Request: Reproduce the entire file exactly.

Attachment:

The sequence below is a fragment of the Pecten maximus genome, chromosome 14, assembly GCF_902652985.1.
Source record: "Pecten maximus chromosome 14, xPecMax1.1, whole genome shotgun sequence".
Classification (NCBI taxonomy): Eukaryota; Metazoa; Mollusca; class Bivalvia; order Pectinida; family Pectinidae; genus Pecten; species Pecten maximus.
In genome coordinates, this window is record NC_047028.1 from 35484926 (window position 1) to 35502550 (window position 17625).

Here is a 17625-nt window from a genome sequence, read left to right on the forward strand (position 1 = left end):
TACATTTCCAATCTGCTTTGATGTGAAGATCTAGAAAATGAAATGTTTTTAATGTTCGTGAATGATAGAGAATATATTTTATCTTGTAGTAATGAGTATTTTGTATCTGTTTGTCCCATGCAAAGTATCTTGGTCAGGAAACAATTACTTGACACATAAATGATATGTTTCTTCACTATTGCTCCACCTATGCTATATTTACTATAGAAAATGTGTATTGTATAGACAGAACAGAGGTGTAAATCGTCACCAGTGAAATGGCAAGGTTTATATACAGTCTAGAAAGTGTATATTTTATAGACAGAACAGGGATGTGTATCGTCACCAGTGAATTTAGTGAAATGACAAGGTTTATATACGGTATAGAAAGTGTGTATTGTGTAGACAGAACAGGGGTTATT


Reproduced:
The sequence below is a fragment of the Pecten maximus genome, chromosome 14, assembly GCF_902652985.1.
Source record: "Pecten maximus chromosome 14, xPecMax1.1, whole genome shotgun sequence".
Classification (NCBI taxonomy): Eukaryota; Metazoa; Mollusca; class Bivalvia; order Pectinida; family Pectinidae; genus Pecten; species Pecten maximus.
In genome coordinates, this window is record NC_047028.1 from 35484926 (window position 1) to 35502550 (window position 17625).

Here is a 17625-nt window from a genome sequence, read left to right on the forward strand (position 1 = left end):
TACATTTCCAATCTGCTTTGATGTGAAGATCTAGAAAATGAAATGTTTTTAATGTTCGTGAATGATAGAGAATATATTTTATCTTGTAGTAATGAGTATTTTGTATCTGTTTGTCCCATGCAAAGTATCTTGGTCAGGAAACAATTACTTGACACATAAATGATATGTTTCTTCACTATTGCTCCACCTATGCTATATTTACTATAGAAAATGTGTATTGTATAGACAGAACAGAGGTGTAAATCGTCACCAGTGAAATGGCAAGGTTTATATACAGTCTAGAAAGTGTATATTTTATAGACAGAACAGGGATGTGTATCGTCACCAGTGAATTTAGTGAAATGACAAGGTTTATATACGGTATAGAAAGTGTGTATTGTGTAGACAGAACAGGGGTTATT